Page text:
RBA holds off on expected rate cut

by BN07 Nov 2012

Economists have shifted their rate cut expectations to December this year, following a decision from the Reserve BAnk board to keep the cash rate on hold at its meeting yesterday.

The RBA said in a statement yesterday that higher than expected consumer price data as well as more positive news on the world economy combined to ease the necessity for further cutting rates.

There are also expectations that the economy will continue to benefit from earlier rate cuts.

 "Over the past year, monetary policy has become more accommodative. Interest rates for borrowers have declined to be clearly below their medium-term averages and savers are facing increased incentives to look for assets with higher returns," the statement from the RBA read.

"While the impact of these changes takes some time to work through the economy, there are signs of easier conditions starting to have some of the expected effects. Business demand for external funding has increased this year, the housing market has strengthened and share prices have risen in line with markets overseas."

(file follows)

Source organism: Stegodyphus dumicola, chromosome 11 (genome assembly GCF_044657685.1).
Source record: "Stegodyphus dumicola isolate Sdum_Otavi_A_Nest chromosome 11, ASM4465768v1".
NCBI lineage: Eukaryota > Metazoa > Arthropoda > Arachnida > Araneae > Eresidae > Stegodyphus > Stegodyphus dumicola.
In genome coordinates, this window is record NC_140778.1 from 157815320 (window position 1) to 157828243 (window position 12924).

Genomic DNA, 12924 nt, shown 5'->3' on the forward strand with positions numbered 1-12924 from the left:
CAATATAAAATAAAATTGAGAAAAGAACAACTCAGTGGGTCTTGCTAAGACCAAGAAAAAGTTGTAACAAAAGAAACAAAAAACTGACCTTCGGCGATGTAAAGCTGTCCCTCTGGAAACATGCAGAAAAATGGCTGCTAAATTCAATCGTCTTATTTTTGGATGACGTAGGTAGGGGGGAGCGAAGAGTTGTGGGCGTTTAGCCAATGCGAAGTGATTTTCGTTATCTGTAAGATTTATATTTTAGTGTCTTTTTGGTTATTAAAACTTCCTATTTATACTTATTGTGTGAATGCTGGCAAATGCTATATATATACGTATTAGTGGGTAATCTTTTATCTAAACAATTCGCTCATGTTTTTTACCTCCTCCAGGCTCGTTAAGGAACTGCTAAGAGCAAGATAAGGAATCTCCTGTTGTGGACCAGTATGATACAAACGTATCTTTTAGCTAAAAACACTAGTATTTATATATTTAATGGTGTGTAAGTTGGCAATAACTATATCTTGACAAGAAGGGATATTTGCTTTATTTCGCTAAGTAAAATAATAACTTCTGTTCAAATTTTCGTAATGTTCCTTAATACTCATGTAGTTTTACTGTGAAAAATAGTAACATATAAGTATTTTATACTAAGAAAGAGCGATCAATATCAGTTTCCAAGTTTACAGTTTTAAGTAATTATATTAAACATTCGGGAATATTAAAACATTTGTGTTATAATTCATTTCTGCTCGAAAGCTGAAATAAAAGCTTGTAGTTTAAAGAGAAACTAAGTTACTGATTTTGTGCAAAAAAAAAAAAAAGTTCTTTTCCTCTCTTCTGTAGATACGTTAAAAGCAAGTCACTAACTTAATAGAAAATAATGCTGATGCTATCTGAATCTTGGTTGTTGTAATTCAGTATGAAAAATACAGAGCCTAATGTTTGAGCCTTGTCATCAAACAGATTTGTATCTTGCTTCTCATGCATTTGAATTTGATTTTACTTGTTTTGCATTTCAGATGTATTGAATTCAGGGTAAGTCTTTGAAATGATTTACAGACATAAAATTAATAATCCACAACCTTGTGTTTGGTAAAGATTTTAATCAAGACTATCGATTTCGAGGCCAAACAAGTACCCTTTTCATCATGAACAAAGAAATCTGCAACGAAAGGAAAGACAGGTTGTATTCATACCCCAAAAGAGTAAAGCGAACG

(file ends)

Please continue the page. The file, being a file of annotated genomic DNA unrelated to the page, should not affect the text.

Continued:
The RBA said recent outcomes on inflation were slightly higher than expected, though they still show inflation consistent with the medium-term target.

"Underlying measures are around 2.5% over the year to September, and headline CPI inflation a little lower than that. The introduction of the carbon price affected consumer prices in the September quarter, and there could be some further small effects over the next couple of quarters," the statement read.

Global growth is likely to be below average for a time according to the RBA, but risks in Europe are being balanced by a return to form in the US and stability in Asia.

"Risks to the outlook are still seen to be on the downside, largely as a result of the situation in Europe, where economic activity is still contracting. Risks elsewhere seem more balanced. The United States is recording moderate growth, while recent data from China suggest growth there has stabilised."